Author Topic: Which Type Stainless is Best  (Read 5095 times)

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bigjgarr

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Which Type Stainless is Best
« on: June 18, 2008, 07:33:51 am »

Just a question that I would like to pose to see what everyone thinks.....

The type of stainless you use may also depend on which method you are pursuing. Bob Boyce says 316L is what he uses and Stanley Meyer used 304. There are differences between the two type of stainless and from my viewpoint Bob's method of HHO generation uses KOH in his electrolytic bath thus he uses a type of stainless that is much higher in corrosion resistance. Perhaps this level of corrosion resistance is not needed if using the Meyer method, or just plain water without any additives.

Does 316/316L conduct electricity better or worse than 304/304L?

If cost is a factor then 304 is more economical.

What is your opinion and what facts can back it up?

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Re: Which Type Stainless is Best
« Reply #1 on: June 18, 2008, 12:29:44 pm »
Hi,

my 2 cents on this is that you can use 304 for yr wfc.
Its cheaper and it works for me a little bit better.
My best Tube is a 304 one.
The reason can be that the 304 contains more nickel/chromium and those metals are better for electrolysis.
But again, these are just my thoughts on this.


Type Analysis of Stainless Type  304
Carbon 0.08% max. Silicon  1.00% max.
Manganese 2.00% max. Chromium  18.00-20.00%
Phosphorus 0.045% max. Nickel  8.00-10.50%
Sulfur  0.030% max.   
 
Type Analysis of Stainless Type 316:
Carbon 0.08% max. Silicon  1.00% max.
Manganese  2.00% max. Chromium  16.00-18.00%
Phosphorus  0.045% max. Nickel  10.00-14.00%
Sulfur  0.030% max. Molybdenum  2.00-3.00%
 
http://www.bosunsupplies.com/StainlessInfo2.cfm


br
Steve

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Re: Which Type Stainless is Best
« Reply #2 on: June 18, 2008, 14:28:05 pm »
In my cells, up till now. I have only used 316L. And I was going to use it in my new one I'm building now. But after talking to a few people, Who use 304L. I am using 304L in this cell. The cost difference was about 35% less. And Steve , I'm glad to hear you best cell was 304. It's kind of reassuring, That I made the right choice.

Spike

pilot

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Re: Which Type Stainless is Best
« Reply #3 on: June 18, 2008, 17:42:43 pm »
I'm still in research on the entire electrolysis subject. What happens if plain cold rolled mild steel is used. It is really easy to work with and relatively cheap. Exactly what are the drawbacks?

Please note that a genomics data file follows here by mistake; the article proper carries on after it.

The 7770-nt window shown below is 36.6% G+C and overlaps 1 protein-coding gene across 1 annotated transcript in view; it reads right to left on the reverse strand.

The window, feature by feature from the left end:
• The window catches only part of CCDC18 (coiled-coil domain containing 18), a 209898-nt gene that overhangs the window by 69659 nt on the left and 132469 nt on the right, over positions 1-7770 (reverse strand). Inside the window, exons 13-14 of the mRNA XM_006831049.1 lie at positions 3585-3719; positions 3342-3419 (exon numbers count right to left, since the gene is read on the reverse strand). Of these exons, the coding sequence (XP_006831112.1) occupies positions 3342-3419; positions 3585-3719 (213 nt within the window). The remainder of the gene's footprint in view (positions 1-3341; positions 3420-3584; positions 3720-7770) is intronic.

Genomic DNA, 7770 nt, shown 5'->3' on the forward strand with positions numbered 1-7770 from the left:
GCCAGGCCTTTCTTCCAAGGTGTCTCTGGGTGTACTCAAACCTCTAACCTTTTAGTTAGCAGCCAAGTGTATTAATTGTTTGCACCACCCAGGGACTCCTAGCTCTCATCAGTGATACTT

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Re: Which Type Stainless is Best
« Reply #4 on: June 18, 2008, 17:44:54 pm »
using steel as and anode will rust real quick because of the oxygen its nasty...

pilot

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Re: Which Type Stainless is Best
« Reply #5 on: June 18, 2008, 17:56:32 pm »
Yes, I figured it would oxidize but will it affect output in any way.

Thanks
Mike

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Re: Which Type Stainless is Best
« Reply #6 on: June 19, 2008, 01:43:22 am »
i used 316l seamless it still got some serious pits in the bottom mounting area nothing in the work zone thou

my big cell im going to make is going to be 304 seamless

during building my cell i bought high grade ss from reputable supplier  if you spec out your material you will find out the outside diameter is almost perfectly round and to size cause it is ground that way     if you use a bore gauge and check the inside of the  tubing  it is highly inaccurate cause the id is not a machined surface it is extruded that way  i had to hone my tubes  to make a concentric gap  the difference in height from the high spots to the low spots was about  25 thousandths  which is considerable if  a 1.5 mm gap is  62 thousanths

bigjgarr

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Re: Which Type Stainless is Best
« Reply #7 on: June 19, 2008, 04:47:47 am »
I am about to build a Bob Boyce type cell and am trying to see what differences people have experienced. Prior to this I have only worked 304 both with additives in water and without, and both seem to have little effect on the SS, but if in long term use there might be a noticeable difference.

Because of cost I am looking for modifications in the Boyce cell that will not effect output from the norm. One thing is that Bob uses a 6 by 6 by 1/8 plate but only half is submerged - OK - what are your thoughts on making the plates 6 by 3 by 1/8 and sealing the remaining 3 inch top of the plate to make a water tight seal with a piece of the same material that  is used for the slots on the sides. The material is high density plastic called UHMW. This would put the same Sq Inch below and into the bath, and it would effectively cut cost by 50% - all these plates are neutral plates so I am curious as to operational opinions.

Hate to waste the money on this idea unless there is a strong opinion that it may work. If you think so then why and if you think not then please explain.

As always I appreciate your comments.